In mid-December, Madonna accepted Billboard’s Woman of the Year award. Her 10-minute acceptance speech delineated a powerful account of life as a female artist. She described a 34-year career carried out “in the face of blatant misogyny, sexism, constant bullying, and relentless abuse.” Madonna said she didn’t begin her career caring much about feminism, and only after a lifetime of lived experience did she come to appreciate its meaning.
Near the end of her talk, Madonna took a brief detour. She said, “Camille Paglia, the famous feminist writer, said that I set women back by objectifying myself sexually… I'm a different kind of feminist. I'm a bad feminist.” The comment was followed by uproarious applause and, for me, some confusion.
The problem with the jab was that it got Paglia all wrong. Not only is Paglia about as “sex-positive” as they come—pro-pornography, pro-stripping, pro-prostitution—but her argument has never been that Madonna set women back. Her core thesis has always been precisely the opposite: that Madonna sent women too far forward.
In 1991, Paglia declared Madonna “the future of feminism.” But what Paglia really meant was that Madonna had solved feminism. It was Paglia’s claim that—after the radicalism of the 1960s, the sex wars of the 70s, and the anti-pornography crusades of the 80s—the female question had finally been answered. Patriarchy and sexism had sublated to the conquering emblem of Madonna, the superlative woman and herald of feminine victory. For Paglia, Madonna diagnosed the feminist problem at the same time she provided its antidote: “Contemporary feminism cut itself off from history and bankrupted itself when it spun its puerile, paranoid fantasy of male oppressors and female sex-object victims. Woman is the dominant sex… Madonna, role model to millions of girls worldwide, has cured the ills of feminism by reasserting woman’s command of the sexual realm.”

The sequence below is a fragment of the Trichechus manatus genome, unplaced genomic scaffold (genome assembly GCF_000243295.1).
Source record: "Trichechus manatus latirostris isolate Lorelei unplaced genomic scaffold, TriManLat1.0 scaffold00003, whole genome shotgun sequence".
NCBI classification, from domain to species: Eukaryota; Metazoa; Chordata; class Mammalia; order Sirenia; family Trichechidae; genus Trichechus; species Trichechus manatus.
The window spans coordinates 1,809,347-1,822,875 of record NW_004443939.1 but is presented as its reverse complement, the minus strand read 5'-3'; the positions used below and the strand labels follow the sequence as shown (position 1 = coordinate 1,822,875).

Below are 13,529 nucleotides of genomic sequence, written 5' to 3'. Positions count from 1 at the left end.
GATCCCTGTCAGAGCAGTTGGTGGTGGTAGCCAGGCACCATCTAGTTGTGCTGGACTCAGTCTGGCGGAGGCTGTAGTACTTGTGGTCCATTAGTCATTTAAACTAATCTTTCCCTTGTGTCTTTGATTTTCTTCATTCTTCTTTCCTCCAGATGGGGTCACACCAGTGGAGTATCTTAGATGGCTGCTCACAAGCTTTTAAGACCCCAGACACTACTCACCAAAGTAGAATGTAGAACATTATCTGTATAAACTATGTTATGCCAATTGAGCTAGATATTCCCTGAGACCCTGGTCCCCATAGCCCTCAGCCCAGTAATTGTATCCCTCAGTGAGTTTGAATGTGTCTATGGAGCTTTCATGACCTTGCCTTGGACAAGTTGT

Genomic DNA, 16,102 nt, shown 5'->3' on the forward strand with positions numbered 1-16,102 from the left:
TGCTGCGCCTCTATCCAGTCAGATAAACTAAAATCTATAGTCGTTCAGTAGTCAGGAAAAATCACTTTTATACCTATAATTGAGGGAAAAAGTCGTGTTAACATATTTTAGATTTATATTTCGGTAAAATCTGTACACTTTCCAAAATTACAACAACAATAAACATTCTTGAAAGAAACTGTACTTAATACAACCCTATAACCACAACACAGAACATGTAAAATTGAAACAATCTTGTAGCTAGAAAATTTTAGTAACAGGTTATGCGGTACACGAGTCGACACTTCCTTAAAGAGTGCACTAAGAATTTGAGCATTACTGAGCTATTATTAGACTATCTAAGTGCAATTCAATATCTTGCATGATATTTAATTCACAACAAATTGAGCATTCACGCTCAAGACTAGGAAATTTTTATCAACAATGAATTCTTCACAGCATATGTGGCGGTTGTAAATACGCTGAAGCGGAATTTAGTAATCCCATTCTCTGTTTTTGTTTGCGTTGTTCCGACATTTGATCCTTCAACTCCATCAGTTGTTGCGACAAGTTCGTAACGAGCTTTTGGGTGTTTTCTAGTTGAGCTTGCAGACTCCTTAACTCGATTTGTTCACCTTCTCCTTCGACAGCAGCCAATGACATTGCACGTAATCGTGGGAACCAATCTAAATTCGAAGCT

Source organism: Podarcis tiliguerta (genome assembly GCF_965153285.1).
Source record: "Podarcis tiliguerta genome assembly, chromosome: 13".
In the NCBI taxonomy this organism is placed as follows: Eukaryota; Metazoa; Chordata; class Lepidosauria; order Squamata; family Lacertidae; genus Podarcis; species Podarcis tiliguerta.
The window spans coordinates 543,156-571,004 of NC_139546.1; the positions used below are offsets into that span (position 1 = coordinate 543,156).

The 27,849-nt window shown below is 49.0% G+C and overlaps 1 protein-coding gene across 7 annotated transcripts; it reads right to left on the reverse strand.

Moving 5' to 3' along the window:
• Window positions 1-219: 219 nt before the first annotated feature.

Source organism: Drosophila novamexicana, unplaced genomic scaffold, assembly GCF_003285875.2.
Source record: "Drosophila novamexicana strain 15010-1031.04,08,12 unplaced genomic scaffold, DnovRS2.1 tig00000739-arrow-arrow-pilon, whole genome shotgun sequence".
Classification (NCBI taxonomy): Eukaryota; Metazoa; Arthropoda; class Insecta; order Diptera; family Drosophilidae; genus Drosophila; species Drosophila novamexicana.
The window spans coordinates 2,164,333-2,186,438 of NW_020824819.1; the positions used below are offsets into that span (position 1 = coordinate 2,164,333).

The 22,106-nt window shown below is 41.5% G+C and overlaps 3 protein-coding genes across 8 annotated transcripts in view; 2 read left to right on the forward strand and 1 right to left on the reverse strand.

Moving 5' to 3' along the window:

Paglia called Madonna’s purported feminist reformation the artist’s “most enduring cultural contribution.” In this way, Paglia championed Madonna not only as a feminist icon, but also as a rival to feminism as we know it. Along the way, Paglia has called herself a feminist while indicting feminism itself. She described radical feminists as “obsessed, moralistic women” or “fanatics, zealots, fundamentalists of the new feminist religion.” She said, “[Catharine] MacKinnon is a totalitarian” with “the dull instincts and tastes of a bureaucrat.” She scoffed at Hélène Cixous and Luce Irigaray, dismissing postmodern French feminism as composed of “sloppy, third-rate thinkers.” She scorned Kate Millet and others of the second-wave, “whose middlebrow mediocrity crippled women’s studies from the start.” She mocked Carol Gilligan. She vetoed Judith Butler. The list goes on.
The point is not that feminists need, or should, agree with one another. On the contrary, the world of feminist theory has always thrived on fascinating, lively disagreements. But when it comes to Paglia, it’s not clear she’s taken the time to understand anyone’s point of view but her own. Most of the time she resorts to name-calling rather than real critique, and at a certain point the provocative contrarianism degrades into theoretical narcissism. Paglia inevitably condemns anyone—male or female, right or left—that doesn’t sign on to her self-centered and harsh brand of aesthetic hedonism. For any thinker, such dogged consistency should elicit just as much distrust as admiration.